Part 1 of a blog series on breast cancer (read part 2)
To effectively fight breast cancer, you need to know – and avoid – the myths that surround it
Perhaps no disease has garnered more attention in the past couple of decades than breast cancer, which is very gratifying to me as a breast cancer surgeon and specialist.
The pink ribbon and color pink as symbols of breast cancer awareness are everywhere, from automobile dealers to NFL linebackers wearing their pink shoes in October, which is Breast Cancer Awareness Month. Since 1982, the Susan G. Komen organization has promoted breast cancer awareness with fundraising walks and runs all over the country, investing $2.9 billion to date in research, outreach and advocacy.
About 3.5 million women in the United States have a history of breast cancer. In the year 2000, we turned an important corner, with breast cancer cases beginning to decrease and continuing. Deaths due to breast cancer are decreasing at a rate of about 1.3% per year, attributable to improved treatment and earlier detection due to screening.
That’s all good news. But even though people are becoming much more aware of breast cancer and taking individual actions, it still comes with common questions and misconceptions. With many women and even some men fearing the disease, I field a lot of questions and know that misinformation about breast cancer and its treatment is definitely out there.
To be smart about trying to avoid breast cancer, knowing how to be properly screened for it and what to expect from treatment if one gets it, people need to have good information. Following are the misconceptions and myths I hear most often and feel are most important to untangle for better breast cancer awareness.
Does cancer cause pain; can you have breast cancer with pain?
People often think cancer presents as pain, but this is rarely the case. The majority of the time cancer is painless unless it’s very large or in a very sensitive area near nerves, lymph nodes and muscles. For these reasons a woman can have breast cancer with pain. But one also can have advanced breast cancer without ever feeling any pain. This is another reason proper screening is important for early detection.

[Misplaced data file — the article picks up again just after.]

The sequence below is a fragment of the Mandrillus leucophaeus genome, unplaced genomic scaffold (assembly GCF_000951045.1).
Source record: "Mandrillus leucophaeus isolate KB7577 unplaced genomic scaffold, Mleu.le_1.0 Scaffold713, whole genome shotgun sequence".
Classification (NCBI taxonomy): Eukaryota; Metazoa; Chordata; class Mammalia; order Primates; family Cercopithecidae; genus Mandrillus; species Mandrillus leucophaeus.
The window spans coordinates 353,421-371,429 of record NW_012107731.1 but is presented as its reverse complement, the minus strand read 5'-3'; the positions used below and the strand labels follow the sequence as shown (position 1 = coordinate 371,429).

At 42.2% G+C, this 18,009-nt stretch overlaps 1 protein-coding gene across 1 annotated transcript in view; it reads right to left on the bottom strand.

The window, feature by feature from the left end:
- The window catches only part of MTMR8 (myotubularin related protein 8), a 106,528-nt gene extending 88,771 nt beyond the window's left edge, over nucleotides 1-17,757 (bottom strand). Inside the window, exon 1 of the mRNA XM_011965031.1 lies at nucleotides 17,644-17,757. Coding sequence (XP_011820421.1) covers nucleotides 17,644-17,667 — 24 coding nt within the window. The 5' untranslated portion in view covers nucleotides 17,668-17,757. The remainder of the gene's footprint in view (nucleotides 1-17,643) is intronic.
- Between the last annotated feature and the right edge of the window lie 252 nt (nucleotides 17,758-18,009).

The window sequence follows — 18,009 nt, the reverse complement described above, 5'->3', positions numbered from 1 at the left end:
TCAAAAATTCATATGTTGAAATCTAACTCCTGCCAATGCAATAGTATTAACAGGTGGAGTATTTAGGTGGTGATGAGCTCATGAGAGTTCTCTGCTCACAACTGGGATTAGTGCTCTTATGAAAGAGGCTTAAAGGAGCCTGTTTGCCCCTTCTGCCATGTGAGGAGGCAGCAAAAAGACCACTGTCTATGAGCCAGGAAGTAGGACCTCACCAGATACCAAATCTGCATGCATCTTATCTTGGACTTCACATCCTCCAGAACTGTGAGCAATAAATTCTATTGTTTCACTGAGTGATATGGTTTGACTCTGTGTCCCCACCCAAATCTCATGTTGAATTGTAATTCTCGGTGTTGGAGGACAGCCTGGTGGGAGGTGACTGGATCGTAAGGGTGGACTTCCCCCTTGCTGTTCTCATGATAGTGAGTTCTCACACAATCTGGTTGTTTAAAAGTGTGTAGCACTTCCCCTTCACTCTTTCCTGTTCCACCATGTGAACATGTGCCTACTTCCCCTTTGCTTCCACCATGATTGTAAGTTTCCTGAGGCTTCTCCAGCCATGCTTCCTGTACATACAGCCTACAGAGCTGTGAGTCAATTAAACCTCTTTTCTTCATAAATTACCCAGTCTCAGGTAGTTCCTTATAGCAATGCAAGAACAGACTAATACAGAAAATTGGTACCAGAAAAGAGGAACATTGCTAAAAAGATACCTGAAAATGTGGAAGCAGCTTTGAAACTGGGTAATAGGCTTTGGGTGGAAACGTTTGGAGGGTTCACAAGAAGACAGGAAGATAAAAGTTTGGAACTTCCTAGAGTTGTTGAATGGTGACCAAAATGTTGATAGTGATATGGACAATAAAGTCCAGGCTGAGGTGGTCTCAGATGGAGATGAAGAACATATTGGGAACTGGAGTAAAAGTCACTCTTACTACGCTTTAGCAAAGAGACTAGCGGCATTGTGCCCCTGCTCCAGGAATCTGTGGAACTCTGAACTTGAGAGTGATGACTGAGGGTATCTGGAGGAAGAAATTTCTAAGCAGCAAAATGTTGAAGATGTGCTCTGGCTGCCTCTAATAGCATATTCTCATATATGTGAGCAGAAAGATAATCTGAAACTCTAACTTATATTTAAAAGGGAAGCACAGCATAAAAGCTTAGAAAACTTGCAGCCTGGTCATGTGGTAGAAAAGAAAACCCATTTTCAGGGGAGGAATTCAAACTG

Why do I need chemotherapy if I’m having a mastectomy or lumpectomy?
The first thing I explain to patients is there is a difference between local, regional and whole-body control. Local control pertains to the use of surgical oncology at the breast level, either performing a lumpectomy or mastectomy. Regional control goes beyond the breast into treatment of the lymph node(s). Whole body or systemic control is the use of additional treatments like chemotherapy and medicines such as targeted therapy and immunotherapy to prevent metastatic disease.
Surgery like a mastectomy or lumpectomy treats the local disease but doesn’t prevent cancer from coming back elsewhere in the body. Even with a small tumor, there is a chance of recurrence. Undergoing endocrine therapy or chemotherapy along with a mastectomy or lumpectomy helps reduce the chance of the cancer returning.
Why administer chemotherapy before breast cancer surgery and not after?
We prefer to administer chemotherapy upfront in some tumor types to see the tumor’s response in vivo (in the living organism). This can decrease the size of the tumor in the breast or regional lymph nodes, therefore reducing the amount of tissue removed during surgery. If we downsize the tumor, we can offer lumpectomies to more patients, and avoid axillary dissection (removal of 8-20 lymph nodes in the armpit). Performing less invasive surgery limits complications, enhances recovery and lessens the development of lymphedema.